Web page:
To come back to the festival with my work, this time bringing an ensemble of dancers, an ensemble of dancers from Winnipeg, means a lot to me. You never know where life will take you, who will be there, how you’ll feel and what will happen. Coming back to d:mic after so much change is actually very profound for me. It is events like this and the interweave of shared circles and the opportunities to connect with artists outside of one’s own immediate geography that creates ripples that change all the changes and voila, somewhere down the road we arrive at a place that was never on the radar. It is the whole event of attending a festival or a workshop, which in this case I am doing both (also looking forward to taking class with Peggy Baker…), that changes one forever. The immersion, the commitment to dance, the energy, the witnessing, the participation, the memories, the experiences – all this then is with us, it becomes us, it is part of our history and with this history we evolve into our future histories. It’s jumping in with two feet, that’s what it’s all about.

 

What advice do you have for aspiring dance artists and choreographers?

Choosing between the available options is not the same thing as thinking for yourself. When you think for yourself you create your own options, options that do not exist without your own creation.

Dance as much as you can, dance in places you have never been to, dance with strangers, train with teachers you do not know, travel to attend workshops, festivals and performances. Remember, everything has a cost and nothing is ever free. Have a place to come home to. Save that 10% the DTRC urges us to. Get out of your comfort zone. Develop your own opinion. Make decisions. Get in over your head. Trust your gut. Leap and a net will appear. If it doesn’t, keep leaping, one day it will be there. Do all the dancing you absolutely need to do before you have kids. Be brave. Take responsibility for your mistakes. It is going to be very rough, try to have some fun along the way.

Briefly tell us about your newest projects. What can we expect from your performance at d:mic/fac 2013?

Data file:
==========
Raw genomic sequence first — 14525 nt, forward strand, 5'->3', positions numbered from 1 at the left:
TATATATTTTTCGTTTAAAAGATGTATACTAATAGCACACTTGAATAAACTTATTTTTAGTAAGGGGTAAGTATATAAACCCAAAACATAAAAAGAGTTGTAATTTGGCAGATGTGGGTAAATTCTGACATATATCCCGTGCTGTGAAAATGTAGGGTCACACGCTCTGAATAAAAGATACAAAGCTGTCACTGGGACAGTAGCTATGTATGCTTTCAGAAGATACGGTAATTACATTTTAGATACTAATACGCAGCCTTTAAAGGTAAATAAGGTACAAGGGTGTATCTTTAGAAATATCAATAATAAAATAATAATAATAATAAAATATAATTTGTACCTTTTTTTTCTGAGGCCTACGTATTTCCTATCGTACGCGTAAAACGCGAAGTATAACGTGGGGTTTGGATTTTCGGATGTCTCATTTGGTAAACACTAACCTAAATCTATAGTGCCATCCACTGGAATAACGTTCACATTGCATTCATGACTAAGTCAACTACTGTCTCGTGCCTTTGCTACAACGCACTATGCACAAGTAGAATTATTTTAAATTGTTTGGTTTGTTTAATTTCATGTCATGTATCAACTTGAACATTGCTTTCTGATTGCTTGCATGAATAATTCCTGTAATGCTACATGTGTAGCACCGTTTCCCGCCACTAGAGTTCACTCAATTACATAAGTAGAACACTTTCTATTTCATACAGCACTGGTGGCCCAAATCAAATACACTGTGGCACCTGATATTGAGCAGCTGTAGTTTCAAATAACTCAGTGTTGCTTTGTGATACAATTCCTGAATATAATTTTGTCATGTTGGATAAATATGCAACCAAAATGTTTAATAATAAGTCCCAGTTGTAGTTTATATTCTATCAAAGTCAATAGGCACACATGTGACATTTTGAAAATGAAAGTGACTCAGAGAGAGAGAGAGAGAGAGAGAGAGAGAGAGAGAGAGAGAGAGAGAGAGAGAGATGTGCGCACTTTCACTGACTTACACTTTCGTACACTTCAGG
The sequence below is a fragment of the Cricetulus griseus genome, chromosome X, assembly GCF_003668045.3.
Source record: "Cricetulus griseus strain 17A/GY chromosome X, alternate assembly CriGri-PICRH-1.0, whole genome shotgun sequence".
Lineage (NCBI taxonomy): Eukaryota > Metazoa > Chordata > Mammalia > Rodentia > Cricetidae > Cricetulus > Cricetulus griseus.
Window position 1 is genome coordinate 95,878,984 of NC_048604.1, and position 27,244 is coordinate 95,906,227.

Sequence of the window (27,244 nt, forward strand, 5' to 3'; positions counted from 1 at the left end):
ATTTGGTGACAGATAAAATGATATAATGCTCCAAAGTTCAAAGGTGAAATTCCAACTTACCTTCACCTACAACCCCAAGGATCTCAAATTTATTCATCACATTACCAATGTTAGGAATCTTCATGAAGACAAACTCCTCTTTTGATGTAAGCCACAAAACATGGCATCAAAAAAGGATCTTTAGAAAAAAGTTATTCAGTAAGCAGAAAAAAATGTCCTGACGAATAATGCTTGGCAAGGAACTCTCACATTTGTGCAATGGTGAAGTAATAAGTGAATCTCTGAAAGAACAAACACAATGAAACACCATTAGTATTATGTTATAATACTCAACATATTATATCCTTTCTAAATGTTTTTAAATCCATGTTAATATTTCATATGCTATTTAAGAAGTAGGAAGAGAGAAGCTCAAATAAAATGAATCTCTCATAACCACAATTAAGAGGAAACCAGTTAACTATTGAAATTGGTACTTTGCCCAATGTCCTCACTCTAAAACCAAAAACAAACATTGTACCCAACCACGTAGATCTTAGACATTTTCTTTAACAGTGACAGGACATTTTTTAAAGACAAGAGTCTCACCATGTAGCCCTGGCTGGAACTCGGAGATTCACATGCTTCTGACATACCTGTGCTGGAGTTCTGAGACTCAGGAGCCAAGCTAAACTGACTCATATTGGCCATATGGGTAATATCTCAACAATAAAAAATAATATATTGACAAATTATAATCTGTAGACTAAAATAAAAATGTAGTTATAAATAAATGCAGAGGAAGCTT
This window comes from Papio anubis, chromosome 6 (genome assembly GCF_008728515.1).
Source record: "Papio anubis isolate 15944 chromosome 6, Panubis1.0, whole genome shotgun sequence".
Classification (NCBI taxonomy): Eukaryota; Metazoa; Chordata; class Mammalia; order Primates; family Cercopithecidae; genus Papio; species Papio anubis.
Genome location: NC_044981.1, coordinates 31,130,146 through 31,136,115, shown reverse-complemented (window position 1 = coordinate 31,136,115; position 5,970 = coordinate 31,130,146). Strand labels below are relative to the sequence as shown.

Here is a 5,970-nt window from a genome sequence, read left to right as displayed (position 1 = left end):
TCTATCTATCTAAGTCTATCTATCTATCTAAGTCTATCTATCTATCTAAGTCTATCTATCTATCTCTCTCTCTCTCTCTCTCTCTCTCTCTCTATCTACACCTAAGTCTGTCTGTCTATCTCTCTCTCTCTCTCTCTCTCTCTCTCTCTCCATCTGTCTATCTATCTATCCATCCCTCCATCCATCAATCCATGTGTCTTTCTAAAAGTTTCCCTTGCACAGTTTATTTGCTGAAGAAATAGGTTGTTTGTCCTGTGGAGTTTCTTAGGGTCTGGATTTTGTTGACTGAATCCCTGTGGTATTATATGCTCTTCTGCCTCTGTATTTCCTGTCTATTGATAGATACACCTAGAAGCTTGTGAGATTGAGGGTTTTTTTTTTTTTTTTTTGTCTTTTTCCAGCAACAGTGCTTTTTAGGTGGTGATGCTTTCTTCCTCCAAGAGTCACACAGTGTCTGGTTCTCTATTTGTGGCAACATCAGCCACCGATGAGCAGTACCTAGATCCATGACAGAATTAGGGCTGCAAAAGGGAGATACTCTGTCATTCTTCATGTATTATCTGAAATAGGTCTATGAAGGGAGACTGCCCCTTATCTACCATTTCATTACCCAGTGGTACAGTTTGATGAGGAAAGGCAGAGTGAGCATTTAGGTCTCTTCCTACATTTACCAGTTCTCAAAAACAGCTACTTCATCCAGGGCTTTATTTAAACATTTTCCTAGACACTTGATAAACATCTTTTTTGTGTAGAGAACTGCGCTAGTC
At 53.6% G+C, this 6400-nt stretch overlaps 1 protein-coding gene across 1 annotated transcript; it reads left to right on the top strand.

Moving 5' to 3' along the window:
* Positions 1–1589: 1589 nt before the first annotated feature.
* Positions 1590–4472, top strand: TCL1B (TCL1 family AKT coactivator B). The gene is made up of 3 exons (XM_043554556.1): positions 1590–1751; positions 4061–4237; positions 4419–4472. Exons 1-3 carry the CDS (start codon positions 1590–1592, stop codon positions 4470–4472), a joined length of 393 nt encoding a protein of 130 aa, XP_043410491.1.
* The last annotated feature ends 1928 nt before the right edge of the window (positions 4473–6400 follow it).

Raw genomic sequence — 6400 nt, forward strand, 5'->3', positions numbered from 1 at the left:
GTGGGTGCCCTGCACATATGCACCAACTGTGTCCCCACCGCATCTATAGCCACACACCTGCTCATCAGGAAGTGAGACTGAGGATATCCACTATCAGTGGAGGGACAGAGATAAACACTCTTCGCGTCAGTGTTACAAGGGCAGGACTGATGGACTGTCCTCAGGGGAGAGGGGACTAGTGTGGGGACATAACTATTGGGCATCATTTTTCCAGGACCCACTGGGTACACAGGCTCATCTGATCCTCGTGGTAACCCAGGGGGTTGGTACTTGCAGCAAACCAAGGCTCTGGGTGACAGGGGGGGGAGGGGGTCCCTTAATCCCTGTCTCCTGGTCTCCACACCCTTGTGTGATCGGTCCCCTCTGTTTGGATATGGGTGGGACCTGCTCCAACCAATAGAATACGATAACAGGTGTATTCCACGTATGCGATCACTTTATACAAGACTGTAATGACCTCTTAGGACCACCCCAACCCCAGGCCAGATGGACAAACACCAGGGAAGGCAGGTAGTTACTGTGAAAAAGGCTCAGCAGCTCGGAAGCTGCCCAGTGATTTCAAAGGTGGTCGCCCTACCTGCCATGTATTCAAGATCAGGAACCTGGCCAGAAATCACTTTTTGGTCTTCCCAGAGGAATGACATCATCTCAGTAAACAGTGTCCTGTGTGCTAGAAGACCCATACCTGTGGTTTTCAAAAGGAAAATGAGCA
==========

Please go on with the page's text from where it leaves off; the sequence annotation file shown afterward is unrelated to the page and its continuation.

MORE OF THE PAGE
My work in d:mic/fac 2013 is Hybrid Human. Hybrid Human is based on sketches by Visual Artist, Wanda Koop created in the early 1990s. Contemporary living is dominated by watching a screen, be it a computer, cell phone, movie, or television. All these screens filter information and are how we make sense of experiencing our day-to-day world. For Wanda Koop a painting is another type of screen that holds the potential to morph into a mirror; as we look into Koop’s paintings we catch ourselves looking back at our own reflection. My choreography takes the silhouette character viewing the screen within the Hybrid Human paintings off the canvas and into the space, blurring the reality of what is on and off the screen. Hybrid Human explores the constructed notion of robots and ideas around the disembodied experience, consciousness, creativity, surveillance, artificial intelligence, and artificial life. The evolution of the dance was inspired by years of conversations between Wanda Koop and me. The ideas and themes explored in the work deal with topics from these conversations and shared experiences over food and within both Wanda’s studio and the dance studio.

Hybrid Human is a collaborative project that was spearheaded by Wanda Koop. The work also features Lighting and Media Design by Hugh Conacher and Original Sound by Susan Chafe. Created in conjunction with the Winnipeg Art Gallery’s exhibition, “Wanda Koop… on the edge of experience”, the work has been performed at Nuit Blanche, The Gallery Ball, The Winnipeg Art Gallery, The National Gallery of Canada, The Gas Station Arts Centre, Prairie Scene (presented by The National Arts Centre) and The Dancing on the Edge Festival.

There are five dancers in work. The cast includes Branwyn Bundon, Jillian Goening, Krista Nicholson, Christie Peters and Tiffany Thomas with costumes by Anne Armit

The future? I’m always plugging away at something. Often I tinker with ideas for a long time before I do anything with them. I do a lot of tinkering. I am premiering a new work for five dancers in May, 2014 in Winnipeg. I am also tinkering with some ideas for a solo. I am pretty sure I have one more solo show in me…. maybe in two or three years, I am in no rush.

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Gearshifting Performance Works presents Hybrid Human at this year’s d: mic/fac festival as part of the Morrison Series. This piece explores the constructed notion of robots and ideas relating to the disembodied experience, consciousness, creativity, alien intelligence and artificial life.

Show dates/times:
Wednesday, August 14 at 9:00 pm
Friday, August 16 at 7:00pm
Saturday, August 17 at 2:00pm